Sunday 8 March 1846

INDECENT ASSAULT. – MR. LOWNDES AGAIN. – Mr. George Dawson Lowndes, the barrister, and whose name has so frequiently been before the public, in connection with these disgusting and revolting charges, appeared before Mr. Alderman Kelly, at the Guildhall Police-court, yesterday, charged with indecently assaulting a young lad, an errand boy, of the name of James, who had been sent out on an errand into the city. (We omit the disgusting particulars of the assault.) Mr. Donne, the barrister, who had attended the previous examination on the part of the prisoner, and who had characteised the charge as a fabrication, and trumped up to extort money, stated that he was bound to admit, upon inquiry, that the lad was found to bear an irreproachable character, and there was no ground for making any charge of doubt as to his veracity, and therefore he withdrew his former observations; but he put it to the worthy Alderman, as no jury would convict upon the unsupported statement of the boy, whether, as Mr. Lowndes was leaving London to reside continually on the continent, the justice of the case would not be answered by his entering into his own recognizances. Alderman Kelly, after considerable hesitation, finally consented to that course, and the prisoner was ultimately discharged on entering into his own recognizances in 100. (The Era)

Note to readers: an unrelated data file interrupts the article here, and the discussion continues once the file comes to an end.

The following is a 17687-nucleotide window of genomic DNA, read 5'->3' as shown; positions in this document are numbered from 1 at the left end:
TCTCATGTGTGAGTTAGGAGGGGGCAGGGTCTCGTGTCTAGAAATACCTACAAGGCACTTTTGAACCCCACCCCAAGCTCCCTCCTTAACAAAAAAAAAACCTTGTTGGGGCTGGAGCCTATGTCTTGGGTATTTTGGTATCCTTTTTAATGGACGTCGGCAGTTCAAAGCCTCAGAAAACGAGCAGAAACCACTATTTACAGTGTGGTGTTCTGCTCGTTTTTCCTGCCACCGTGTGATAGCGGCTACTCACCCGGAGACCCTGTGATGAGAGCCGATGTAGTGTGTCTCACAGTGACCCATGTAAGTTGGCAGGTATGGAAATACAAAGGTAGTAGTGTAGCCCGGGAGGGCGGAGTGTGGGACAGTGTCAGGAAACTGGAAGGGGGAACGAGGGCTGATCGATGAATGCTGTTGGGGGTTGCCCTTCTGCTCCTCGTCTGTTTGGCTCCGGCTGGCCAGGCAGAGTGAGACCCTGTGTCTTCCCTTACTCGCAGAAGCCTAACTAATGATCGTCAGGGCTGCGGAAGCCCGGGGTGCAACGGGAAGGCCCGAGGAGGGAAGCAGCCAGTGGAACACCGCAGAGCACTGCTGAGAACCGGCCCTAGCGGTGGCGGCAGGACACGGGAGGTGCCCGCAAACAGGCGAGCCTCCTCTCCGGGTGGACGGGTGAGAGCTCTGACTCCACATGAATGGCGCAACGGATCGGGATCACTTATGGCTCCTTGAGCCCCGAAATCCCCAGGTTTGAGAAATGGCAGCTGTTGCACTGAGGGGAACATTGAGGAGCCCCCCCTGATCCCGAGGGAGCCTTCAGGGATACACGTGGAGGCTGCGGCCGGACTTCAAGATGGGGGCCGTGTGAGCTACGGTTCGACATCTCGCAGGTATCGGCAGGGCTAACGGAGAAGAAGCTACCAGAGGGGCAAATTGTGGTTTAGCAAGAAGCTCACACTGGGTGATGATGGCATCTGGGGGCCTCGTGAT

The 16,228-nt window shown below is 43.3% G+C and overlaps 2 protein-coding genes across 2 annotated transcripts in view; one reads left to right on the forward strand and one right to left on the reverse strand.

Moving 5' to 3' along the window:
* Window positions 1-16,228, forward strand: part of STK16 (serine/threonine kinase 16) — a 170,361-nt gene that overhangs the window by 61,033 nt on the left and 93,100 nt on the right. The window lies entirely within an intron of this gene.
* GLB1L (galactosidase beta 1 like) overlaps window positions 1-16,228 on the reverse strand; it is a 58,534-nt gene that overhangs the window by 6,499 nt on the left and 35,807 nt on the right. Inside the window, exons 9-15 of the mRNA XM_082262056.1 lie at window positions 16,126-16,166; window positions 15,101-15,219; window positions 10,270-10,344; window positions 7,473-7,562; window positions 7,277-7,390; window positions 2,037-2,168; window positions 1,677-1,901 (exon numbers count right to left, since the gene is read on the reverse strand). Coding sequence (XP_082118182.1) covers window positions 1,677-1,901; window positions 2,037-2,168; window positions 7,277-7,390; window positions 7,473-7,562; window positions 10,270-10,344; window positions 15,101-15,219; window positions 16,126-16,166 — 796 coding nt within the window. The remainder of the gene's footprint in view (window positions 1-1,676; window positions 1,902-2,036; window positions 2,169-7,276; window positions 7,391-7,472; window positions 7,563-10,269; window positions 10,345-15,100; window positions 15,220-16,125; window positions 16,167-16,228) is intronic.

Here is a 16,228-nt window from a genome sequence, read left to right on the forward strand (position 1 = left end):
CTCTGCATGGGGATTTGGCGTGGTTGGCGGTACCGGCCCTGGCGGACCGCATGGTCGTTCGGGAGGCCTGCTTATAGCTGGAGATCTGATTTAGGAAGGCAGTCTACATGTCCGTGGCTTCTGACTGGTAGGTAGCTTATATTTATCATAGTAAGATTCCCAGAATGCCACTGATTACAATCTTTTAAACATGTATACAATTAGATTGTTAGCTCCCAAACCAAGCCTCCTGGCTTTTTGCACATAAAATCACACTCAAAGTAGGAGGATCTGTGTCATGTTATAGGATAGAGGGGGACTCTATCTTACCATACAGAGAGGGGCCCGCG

SOURCE: Various newspapers, dates as given.

CITATION: If you cite this Web page, please use the following citation:
Rictor Norton (Ed.), "George Lowndes: A Case of ‘Monomania’", Homosexuality in Nineteenth-Century England: A Sourcebook, 17 July 2017 <http://rictornorton.co.uk/eighteen/lowndes.htm>.